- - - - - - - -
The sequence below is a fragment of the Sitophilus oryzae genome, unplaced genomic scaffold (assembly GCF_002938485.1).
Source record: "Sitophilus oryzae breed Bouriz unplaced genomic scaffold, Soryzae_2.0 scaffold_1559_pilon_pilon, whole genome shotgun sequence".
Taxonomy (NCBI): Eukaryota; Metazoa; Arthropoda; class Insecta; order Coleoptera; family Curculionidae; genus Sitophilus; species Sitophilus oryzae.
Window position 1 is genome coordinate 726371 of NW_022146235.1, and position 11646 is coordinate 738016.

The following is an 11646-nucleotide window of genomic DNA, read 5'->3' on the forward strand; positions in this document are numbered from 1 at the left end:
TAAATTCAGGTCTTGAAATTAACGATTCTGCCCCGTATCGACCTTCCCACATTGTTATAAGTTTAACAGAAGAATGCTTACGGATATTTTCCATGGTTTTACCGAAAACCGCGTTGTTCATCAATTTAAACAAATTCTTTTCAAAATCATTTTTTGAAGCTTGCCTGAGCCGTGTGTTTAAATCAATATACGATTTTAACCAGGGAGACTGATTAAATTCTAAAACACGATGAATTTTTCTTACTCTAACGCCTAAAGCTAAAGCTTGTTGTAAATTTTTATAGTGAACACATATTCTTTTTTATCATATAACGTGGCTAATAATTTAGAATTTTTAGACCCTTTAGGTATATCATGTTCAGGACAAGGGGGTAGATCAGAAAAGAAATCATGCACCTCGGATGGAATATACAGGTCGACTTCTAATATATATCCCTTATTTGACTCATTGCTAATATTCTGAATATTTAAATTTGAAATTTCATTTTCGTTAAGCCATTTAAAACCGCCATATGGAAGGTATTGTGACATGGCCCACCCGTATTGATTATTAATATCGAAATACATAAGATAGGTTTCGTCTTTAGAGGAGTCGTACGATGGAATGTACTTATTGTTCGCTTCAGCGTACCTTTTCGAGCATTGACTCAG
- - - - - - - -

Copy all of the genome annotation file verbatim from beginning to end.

The sequence below is a fragment of the Sitophilus oryzae genome, unplaced genomic scaffold (assembly GCF_002938485.1).
Source record: "Sitophilus oryzae breed Bouriz unplaced genomic scaffold, Soryzae_2.0 scaffold_1559_pilon_pilon, whole genome shotgun sequence".
Taxonomy (NCBI): Eukaryota; Metazoa; Arthropoda; class Insecta; order Coleoptera; family Curculionidae; genus Sitophilus; species Sitophilus oryzae.
Window position 1 is genome coordinate 726371 of NW_022146235.1, and position 11646 is coordinate 738016.

The following is an 11646-nucleotide window of genomic DNA, read 5'->3' on the forward strand; positions in this document are numbered from 1 at the left end:
TAAATTCAGGTCTTGAAATTAACGATTCTGCCCCGTATCGACCTTCCCACATTGTTATAAGTTTAACAGAAGAATGCTTACGGATATTTTCCATGGTTTTACCGAAAACCGCGTTGTTCATCAATTTAAACAAATTCTTTTCAAAATCATTTTTTGAAGCTTGCCTGAGCCGTGTGTTTAAATCAATATACGATTTTAACCAGGGAGACTGATTAAATTCTAAAACACGATGAATTTTTCTTACTCTAACGCCTAAAGCTAAAGCTTGTTGTAAATTTTTATAGTGAACACATATTCTTTTTTATCATATAACGTGGCTAATAATTTAGAATTTTTAGACCCTTTAGGTATATCATGTTCAGGACAAGGGGGTAGATCAGAAAAGAAATCATGCACCTCGGATGGAATATACAGGTCGACTTCTAATATATATCCCTTATTTGACTCATTGCTAATATTCTGAATATTTAAATTTGAAATTTCATTTTCGTTAAGCCATTTAAAACCGCCATATGGAAGGTATTGTGACATGGCCCACCCGTATTGATTATTAATATCGAAATACATAAGATAGGTTTCGTCTTTAGAGGAGTCGTACGATGGAATGTACTTATTGTTCGCTTCAGCGTACCTTTTCGAGCATTGACTCAG